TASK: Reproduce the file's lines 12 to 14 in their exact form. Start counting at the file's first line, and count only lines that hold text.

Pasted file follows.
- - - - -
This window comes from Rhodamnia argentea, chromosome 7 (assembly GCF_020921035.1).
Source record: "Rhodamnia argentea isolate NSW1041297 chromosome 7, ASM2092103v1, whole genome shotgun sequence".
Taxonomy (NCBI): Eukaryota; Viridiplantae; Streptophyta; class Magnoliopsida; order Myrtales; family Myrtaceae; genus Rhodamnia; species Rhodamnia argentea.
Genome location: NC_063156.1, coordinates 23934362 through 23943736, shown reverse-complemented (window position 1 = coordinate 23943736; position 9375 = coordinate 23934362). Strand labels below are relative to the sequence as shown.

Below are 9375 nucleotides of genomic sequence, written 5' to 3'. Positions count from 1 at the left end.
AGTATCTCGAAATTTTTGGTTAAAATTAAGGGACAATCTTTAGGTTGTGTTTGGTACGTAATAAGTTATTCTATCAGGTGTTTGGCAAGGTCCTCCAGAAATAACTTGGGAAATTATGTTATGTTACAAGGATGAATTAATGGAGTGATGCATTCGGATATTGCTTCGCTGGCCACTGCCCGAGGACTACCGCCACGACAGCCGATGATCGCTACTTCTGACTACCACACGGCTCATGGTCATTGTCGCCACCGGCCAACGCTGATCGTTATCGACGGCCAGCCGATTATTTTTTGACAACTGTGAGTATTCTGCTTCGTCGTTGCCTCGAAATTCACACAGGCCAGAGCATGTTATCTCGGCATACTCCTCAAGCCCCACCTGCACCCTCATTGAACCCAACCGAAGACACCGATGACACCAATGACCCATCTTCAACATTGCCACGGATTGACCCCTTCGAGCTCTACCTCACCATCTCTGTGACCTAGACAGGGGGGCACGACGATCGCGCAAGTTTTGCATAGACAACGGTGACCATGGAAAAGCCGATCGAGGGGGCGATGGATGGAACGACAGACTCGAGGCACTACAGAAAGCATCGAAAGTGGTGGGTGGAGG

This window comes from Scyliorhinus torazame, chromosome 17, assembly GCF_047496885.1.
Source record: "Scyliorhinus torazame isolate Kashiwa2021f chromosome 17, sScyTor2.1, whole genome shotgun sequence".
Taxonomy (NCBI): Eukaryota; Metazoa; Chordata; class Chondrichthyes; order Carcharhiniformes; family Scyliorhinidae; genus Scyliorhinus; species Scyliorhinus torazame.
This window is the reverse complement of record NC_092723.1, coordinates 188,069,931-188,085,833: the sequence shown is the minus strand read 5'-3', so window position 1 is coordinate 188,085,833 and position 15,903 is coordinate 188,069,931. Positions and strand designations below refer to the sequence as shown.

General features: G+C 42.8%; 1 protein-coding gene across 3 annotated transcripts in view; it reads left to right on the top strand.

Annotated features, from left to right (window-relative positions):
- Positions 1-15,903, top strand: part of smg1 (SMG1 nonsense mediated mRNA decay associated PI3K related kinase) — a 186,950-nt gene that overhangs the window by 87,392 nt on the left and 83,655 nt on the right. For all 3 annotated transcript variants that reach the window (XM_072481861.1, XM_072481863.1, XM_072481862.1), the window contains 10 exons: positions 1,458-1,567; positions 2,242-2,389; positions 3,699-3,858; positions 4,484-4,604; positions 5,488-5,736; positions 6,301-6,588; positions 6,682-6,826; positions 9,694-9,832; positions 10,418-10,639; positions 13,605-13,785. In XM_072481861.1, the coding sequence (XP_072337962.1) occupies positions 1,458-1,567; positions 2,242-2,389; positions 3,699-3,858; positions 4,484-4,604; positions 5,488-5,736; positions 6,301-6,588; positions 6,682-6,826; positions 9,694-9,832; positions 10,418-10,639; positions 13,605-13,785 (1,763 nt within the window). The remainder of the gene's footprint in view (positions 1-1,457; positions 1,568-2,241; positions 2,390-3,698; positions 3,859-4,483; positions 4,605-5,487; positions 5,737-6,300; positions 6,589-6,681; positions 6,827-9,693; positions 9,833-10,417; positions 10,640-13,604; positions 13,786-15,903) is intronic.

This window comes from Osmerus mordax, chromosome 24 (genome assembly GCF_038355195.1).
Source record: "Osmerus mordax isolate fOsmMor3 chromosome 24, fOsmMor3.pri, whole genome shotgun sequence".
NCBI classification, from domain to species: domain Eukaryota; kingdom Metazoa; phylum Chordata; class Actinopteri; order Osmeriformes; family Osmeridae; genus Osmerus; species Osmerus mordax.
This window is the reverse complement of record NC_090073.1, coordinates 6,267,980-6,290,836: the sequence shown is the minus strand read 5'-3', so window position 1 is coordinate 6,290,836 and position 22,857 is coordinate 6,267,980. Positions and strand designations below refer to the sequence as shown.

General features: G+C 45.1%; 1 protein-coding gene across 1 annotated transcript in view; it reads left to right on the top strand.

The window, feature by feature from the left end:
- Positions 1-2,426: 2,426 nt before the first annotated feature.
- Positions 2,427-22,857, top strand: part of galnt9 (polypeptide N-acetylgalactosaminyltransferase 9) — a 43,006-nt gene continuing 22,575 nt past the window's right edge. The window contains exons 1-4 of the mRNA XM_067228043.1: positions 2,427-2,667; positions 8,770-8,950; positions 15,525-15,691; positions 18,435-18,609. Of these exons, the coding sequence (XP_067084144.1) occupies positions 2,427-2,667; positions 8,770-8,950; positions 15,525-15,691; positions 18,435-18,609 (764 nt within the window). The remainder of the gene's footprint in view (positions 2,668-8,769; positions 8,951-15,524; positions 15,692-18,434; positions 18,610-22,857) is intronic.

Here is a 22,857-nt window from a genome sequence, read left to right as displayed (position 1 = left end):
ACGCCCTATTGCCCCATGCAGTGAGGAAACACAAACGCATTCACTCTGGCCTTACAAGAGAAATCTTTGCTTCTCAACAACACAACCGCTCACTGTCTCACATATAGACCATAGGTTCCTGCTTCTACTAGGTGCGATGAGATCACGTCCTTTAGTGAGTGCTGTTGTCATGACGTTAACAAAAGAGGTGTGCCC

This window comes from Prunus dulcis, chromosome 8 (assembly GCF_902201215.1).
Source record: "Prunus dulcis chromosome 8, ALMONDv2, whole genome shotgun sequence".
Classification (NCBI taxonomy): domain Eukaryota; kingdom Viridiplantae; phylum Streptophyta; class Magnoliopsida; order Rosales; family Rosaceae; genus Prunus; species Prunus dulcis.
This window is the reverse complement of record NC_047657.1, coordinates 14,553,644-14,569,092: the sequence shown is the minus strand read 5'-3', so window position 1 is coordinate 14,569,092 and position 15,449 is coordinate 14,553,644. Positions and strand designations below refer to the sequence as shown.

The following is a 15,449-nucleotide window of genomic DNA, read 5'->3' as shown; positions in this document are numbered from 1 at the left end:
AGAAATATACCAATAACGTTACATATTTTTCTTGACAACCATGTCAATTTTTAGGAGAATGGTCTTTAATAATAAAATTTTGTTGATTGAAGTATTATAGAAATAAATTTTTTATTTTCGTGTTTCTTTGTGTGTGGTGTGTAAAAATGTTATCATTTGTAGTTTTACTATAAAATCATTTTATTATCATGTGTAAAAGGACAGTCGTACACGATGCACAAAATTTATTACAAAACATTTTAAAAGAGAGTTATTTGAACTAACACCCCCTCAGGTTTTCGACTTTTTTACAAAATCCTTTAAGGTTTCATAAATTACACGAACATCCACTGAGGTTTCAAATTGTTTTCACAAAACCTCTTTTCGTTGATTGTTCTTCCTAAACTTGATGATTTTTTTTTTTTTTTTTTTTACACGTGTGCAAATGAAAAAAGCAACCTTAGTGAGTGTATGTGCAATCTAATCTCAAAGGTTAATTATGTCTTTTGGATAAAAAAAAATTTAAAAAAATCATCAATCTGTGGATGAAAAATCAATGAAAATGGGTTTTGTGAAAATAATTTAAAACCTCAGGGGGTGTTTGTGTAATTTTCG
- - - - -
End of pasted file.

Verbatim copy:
Annotated features, from left to right (window-relative positions):
- Positions 1-15,903, top strand: part of smg1 (SMG1 nonsense mediated mRNA decay associated PI3K related kinase) — a 186,950-nt gene that overhangs the window by 87,392 nt on the left and 83,655 nt on the right. For all 3 annotated transcript variants that reach the window (XM_072481861.1, XM_072481863.1, XM_072481862.1), the window contains 10 exons: positions 1,458-1,567; positions 2,242-2,389; positions 3,699-3,858; positions 4,484-4,604; positions 5,488-5,736; positions 6,301-6,588; positions 6,682-6,826; positions 9,694-9,832; positions 10,418-10,639; positions 13,605-13,785. In XM_072481861.1, the coding sequence (XP_072337962.1) occupies positions 1,458-1,567; positions 2,242-2,389; positions 3,699-3,858; positions 4,484-4,604; positions 5,488-5,736; positions 6,301-6,588; positions 6,682-6,826; positions 9,694-9,832; positions 10,418-10,639; positions 13,605-13,785 (1,763 nt within the window). The remainder of the gene's footprint in view (positions 1-1,457; positions 1,568-2,241; positions 2,390-3,698; positions 3,859-4,483; positions 4,605-5,487; positions 5,737-6,300; positions 6,589-6,681; positions 6,827-9,693; positions 9,833-10,417; positions 10,640-13,604; positions 13,786-15,903) is intronic.

This window comes from Osmerus mordax, chromosome 24 (genome assembly GCF_038355195.1).